The rest of the gardens featured were on the Ferguson Valley Open Garden Trail through Boyanup, Lowden and the Ferguson Valley. We were blessed with lovely weather, good pub food and interesting gardens.

The gardens are in rural areas and were various sizes but all bigger than a suburban block in the city. Several fronted lakes or river beds . They were all great to visit.

The gardens varied in age, with one evolving over the past ten years and others being much older and added onto at various times.

The older gardens grew mostly European plants, some were a blend of both European and native Australian plants, like this bottle brush flower.

Roses grow so well in this region. Not photographed but all the gardens had vegetable gardens, mostly in raised beds. There is very good soil in this locale and the gardens are green and lush.

Some of these gardens were on a grand scale, some were gardens which had just grown to fill the available space.  Scent and colour everywhere. Most of the gardens had plants for sale, many had Devonshire teas. (Coffee and tea, scones with jam and cream) All enjoy gorgeous vistas across rural countryside.

There’s a mix of native West Australian plants and traditional imported garden plants.

Beautiful banksia, related to proteas.

It was really interesting to see what other people had planted, especially in shaded or windy areas and to see how they made the most of available water supplies.

Today is Sesame Street Day, established in 2009 to celebrate the 40th anniversary of the beginning of the program. Sesame Street was devised to promote literacy in the USA and has been declared amazingly successful.


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The Kitchen Renovation

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Eleven years ago when we built our house we chose vinyl wrap doors. They were sturdy and clean in appearance for about five or six years when occasionally the edge of the wrap started to flick up. One drawer top edge actually tore. One cupboard door was discoloured. We had a problem.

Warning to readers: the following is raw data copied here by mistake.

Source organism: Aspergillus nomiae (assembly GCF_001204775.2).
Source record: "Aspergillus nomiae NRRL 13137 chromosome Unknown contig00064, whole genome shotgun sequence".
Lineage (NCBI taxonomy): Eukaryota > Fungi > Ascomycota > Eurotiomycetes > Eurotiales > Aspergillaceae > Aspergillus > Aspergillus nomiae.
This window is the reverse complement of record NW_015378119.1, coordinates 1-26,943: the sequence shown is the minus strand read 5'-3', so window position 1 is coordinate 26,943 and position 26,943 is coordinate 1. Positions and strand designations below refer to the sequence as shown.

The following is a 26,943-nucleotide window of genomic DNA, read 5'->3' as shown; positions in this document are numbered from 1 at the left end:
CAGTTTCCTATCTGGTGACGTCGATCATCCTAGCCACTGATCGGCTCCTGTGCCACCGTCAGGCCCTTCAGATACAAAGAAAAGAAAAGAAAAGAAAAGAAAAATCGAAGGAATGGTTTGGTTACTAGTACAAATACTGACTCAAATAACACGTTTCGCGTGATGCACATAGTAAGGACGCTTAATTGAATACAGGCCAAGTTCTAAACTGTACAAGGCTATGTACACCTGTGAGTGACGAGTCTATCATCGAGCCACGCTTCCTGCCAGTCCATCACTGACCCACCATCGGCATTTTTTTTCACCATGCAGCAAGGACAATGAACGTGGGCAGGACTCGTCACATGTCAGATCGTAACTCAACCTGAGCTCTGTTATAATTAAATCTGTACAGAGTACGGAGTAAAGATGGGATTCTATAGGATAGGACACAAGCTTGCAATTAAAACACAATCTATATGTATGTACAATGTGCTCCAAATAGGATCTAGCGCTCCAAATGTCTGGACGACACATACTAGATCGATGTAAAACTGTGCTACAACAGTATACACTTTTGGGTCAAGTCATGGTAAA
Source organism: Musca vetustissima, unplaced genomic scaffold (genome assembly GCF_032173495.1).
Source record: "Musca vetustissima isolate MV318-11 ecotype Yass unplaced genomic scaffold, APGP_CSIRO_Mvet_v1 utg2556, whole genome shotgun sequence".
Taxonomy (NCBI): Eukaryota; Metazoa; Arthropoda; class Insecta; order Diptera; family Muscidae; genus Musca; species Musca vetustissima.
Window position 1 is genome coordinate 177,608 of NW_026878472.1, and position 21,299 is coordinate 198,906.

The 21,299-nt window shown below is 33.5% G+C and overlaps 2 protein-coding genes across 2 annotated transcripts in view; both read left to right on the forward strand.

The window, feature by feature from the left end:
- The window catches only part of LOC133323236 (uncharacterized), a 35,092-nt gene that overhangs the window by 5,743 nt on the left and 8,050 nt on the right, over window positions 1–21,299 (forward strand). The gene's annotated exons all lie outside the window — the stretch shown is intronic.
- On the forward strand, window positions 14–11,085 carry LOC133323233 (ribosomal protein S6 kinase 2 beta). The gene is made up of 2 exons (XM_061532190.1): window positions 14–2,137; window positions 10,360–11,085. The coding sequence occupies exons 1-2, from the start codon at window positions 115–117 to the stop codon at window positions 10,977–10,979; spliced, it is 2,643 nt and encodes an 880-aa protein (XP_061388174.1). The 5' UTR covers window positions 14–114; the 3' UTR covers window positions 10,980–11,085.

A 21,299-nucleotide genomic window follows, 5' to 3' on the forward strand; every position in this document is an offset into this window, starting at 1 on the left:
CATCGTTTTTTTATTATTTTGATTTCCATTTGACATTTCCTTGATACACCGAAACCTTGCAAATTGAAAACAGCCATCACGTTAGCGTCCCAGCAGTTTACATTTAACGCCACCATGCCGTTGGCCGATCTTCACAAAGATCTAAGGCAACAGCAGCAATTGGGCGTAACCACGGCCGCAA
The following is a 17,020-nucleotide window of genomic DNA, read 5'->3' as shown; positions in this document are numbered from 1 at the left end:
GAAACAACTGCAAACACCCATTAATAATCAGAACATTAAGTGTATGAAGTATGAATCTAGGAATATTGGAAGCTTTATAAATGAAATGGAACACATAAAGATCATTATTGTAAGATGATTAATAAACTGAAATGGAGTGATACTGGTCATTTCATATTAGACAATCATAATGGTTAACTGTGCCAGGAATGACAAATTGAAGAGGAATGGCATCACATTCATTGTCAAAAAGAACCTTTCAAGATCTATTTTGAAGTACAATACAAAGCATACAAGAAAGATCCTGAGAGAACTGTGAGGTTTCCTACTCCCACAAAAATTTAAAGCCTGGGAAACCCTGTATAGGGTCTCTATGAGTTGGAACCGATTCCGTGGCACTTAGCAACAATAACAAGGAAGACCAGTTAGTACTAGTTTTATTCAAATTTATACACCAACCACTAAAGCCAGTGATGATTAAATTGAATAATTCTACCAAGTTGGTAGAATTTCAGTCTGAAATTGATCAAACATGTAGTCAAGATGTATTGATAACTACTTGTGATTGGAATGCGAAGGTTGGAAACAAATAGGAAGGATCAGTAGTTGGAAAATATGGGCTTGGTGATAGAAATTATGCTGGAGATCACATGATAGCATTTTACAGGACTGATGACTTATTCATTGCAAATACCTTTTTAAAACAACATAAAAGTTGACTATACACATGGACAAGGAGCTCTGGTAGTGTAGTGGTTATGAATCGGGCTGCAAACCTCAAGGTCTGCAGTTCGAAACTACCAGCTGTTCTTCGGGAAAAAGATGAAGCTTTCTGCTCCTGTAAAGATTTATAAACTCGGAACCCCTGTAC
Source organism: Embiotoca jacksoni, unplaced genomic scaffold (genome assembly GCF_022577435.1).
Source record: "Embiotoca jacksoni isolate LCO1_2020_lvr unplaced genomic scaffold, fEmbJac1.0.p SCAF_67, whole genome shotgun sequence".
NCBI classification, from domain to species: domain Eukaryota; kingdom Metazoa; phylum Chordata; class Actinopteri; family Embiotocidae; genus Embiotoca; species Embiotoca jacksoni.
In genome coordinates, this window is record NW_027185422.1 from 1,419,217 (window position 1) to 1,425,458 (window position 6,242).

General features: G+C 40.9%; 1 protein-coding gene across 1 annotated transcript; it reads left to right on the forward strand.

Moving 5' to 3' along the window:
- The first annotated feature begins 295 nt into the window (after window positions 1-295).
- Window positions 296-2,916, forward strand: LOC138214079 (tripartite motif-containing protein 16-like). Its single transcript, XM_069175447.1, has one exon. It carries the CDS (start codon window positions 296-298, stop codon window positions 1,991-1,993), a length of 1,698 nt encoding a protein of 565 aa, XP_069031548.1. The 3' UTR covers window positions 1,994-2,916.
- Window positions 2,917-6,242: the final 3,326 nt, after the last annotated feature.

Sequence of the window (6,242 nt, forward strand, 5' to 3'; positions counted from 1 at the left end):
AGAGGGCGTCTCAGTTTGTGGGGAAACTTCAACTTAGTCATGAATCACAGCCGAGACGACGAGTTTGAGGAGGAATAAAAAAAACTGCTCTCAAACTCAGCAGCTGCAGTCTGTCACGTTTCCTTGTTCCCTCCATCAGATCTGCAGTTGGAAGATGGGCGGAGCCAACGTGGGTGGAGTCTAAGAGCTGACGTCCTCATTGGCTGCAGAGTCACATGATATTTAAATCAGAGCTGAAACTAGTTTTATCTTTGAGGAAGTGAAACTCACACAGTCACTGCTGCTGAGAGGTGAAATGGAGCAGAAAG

We contacted the builder who gave us the original cabinet maker’s contact information and replacement cabinet doors and drawer fronts were measured up and installed, including soft close hinges. Character Cabinets have done a marvellous job. The workmen were tidy and thorough and very pleasant.

We re-used the carcasses as the layout worked well. Three adults can work in the kitchen at one time.

At the same time our range hood exhaust fan developed a dreadful noise when it was turned off. Trying to reduce waste and landfill, we had the motor replaced. A new one would have cost about the same!

The laundry cupboard doors and drawer fronts were also replaced. Again, we kept the same design as the space dictated where units were placed to best use the room. Soft close hinges and we reused the drawer pulls.

Really like these soft grey porcelain knobs so we reused them, too. They are comfortable to grip and pull and wipe clean. They are a traditional design which suits the profile on the the drawers and cupboards.

The en suite has new drawer fronts and cupboard doors plus soft close hinges. Again, no change in the layout as it was dictated by the size of the room. I deliberately didn’t “style” the photos so it’s easy to focus on the cabinetry.

Our experience replacing the cupboards and drawers was so easy due to the quality of Character Cabinets who are in Armadale, Western Australia. The replacements totally seal the doors and drawer fronts so they can’t lift or chip. They look just like the old ones, which was our goal. We avoided a massive job!